The Living Wage Foundation has today launched a Social Care Toolkit, providing guidance for adult social care providers and local authorities commissioning care who wish to pay their workers the real Living Wage.
Adult social care is one of the lowest paying sectors in the UK. Nearly three-quarters (73%) of care workers in England are paid below the real Living Wage, a figure which represents over 600,000 jobs. Despite the Government’s recent commitment to provide additional funding to the sector, no plans have yet been announced for better pay for care workers. COVID-19 has highlighted the vital importance of the social care sector, with care workers supporting the most at-risk individuals in society throughout the crisis at great personal risk. Care workers make up a high percentage of the 1.3 million key workers earning below the Living Wage, earning just £8.50 per hour on average.
The Social Care Toolkit draws evidence from research conducted by Middlesex University Business School. It sets out the key challenges in social care and arguments for implementing the real Living Wage. The toolkit also outlines the Living Wage accreditation process and shares best practices from care providers and local authorities implementing the real Living Wage in social care. In doing so it sets out a path to the Living Wage in social care, as the sector looks to recover from the effects of the pandemic and attract and retain staff to meet the growing demand for care from Britain’s ageing population.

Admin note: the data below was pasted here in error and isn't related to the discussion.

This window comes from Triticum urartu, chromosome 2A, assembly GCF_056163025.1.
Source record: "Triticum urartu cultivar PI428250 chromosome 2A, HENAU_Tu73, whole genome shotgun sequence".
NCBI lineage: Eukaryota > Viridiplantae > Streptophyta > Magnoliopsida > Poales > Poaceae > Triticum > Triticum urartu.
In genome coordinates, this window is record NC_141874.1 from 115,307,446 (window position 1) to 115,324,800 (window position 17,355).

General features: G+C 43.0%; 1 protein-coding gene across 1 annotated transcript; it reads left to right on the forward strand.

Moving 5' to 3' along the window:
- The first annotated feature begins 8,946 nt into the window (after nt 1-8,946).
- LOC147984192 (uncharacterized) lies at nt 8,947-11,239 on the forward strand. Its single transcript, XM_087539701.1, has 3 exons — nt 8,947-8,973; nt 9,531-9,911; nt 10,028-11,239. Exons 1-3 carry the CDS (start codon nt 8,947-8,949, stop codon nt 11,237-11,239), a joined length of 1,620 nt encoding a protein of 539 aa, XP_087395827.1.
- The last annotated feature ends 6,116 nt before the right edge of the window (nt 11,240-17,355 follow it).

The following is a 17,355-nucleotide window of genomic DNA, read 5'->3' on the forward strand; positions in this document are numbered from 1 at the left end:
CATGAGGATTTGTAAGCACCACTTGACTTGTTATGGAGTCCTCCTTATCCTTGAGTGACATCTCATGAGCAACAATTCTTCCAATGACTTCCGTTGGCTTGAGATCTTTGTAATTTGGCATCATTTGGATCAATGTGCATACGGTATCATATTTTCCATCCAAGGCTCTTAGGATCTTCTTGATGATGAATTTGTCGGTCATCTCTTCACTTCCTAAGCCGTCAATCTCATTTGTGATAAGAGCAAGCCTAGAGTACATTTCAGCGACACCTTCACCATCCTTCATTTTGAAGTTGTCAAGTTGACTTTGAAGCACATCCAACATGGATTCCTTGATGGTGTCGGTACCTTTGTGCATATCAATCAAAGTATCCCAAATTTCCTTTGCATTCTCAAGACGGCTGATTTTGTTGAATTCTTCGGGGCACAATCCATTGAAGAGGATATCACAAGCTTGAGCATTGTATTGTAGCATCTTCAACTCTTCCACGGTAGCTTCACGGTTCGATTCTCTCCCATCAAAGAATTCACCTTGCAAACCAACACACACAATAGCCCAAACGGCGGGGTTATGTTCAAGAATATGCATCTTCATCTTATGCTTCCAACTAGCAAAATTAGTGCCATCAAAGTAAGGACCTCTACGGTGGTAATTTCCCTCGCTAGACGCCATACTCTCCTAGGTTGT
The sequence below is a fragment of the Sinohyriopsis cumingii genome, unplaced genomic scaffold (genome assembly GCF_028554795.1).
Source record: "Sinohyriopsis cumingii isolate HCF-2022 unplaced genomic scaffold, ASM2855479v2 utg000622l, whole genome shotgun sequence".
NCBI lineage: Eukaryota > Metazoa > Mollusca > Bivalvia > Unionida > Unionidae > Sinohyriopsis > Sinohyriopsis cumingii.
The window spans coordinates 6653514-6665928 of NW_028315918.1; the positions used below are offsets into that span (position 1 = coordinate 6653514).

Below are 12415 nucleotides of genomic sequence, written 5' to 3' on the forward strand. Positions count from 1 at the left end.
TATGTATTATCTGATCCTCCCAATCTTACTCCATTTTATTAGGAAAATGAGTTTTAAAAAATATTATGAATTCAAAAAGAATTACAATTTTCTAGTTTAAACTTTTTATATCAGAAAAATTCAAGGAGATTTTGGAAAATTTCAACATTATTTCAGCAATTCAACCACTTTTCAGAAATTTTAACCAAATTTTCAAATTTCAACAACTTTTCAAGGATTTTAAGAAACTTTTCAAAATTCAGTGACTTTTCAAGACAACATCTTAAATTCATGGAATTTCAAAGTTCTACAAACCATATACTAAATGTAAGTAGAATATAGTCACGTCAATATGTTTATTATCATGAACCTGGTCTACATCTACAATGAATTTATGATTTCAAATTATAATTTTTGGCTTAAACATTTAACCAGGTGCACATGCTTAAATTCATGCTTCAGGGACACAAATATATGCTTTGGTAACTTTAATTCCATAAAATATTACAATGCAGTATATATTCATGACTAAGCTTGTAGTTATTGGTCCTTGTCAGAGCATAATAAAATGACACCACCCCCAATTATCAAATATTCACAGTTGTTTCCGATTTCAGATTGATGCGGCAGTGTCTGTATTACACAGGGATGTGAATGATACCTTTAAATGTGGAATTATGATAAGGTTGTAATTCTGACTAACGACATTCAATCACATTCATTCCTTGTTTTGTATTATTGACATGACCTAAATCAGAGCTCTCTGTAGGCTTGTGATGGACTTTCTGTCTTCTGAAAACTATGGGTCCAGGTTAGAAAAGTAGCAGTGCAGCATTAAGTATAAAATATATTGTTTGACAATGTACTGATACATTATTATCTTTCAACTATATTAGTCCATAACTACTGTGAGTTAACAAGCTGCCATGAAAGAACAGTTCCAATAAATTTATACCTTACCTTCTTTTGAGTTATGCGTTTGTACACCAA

Graham Griffiths, Interim Director of the Living Wage Foundation, said:
“Care workers need a real Living Wage. The pandemic shone a light on the essential work done by those who care for us and our loved ones. These are people who have put their own lives at risk to look after our parents, grandparents, siblings, and friends through COVID-19. It cannot be right that care workers are rewarded with pay that all too often fails to meet their everyday needs.”
“This Social Care Toolkit will give adult social care providers and local authorities commissioning care the tools they need to do what’s right for care workers and provide a real Living Wage. We look forward to working with them on their journey to join the Living Wage movement.”
Nick Pennell, Finance Director of Borough Care, said:
“The care sector has faced unprecedented strain over the past 18 months, and it’s never been more difficult to attract good people. As a not-for-profit care home operator, it’s important to Borough Care that we offer our employees the real Living Wage, plus a package of rewards, and a voice in what happens in the workplace. For the sector to offer the best care possible to vulnerable people, it’s vital that this begins with treating employees well.”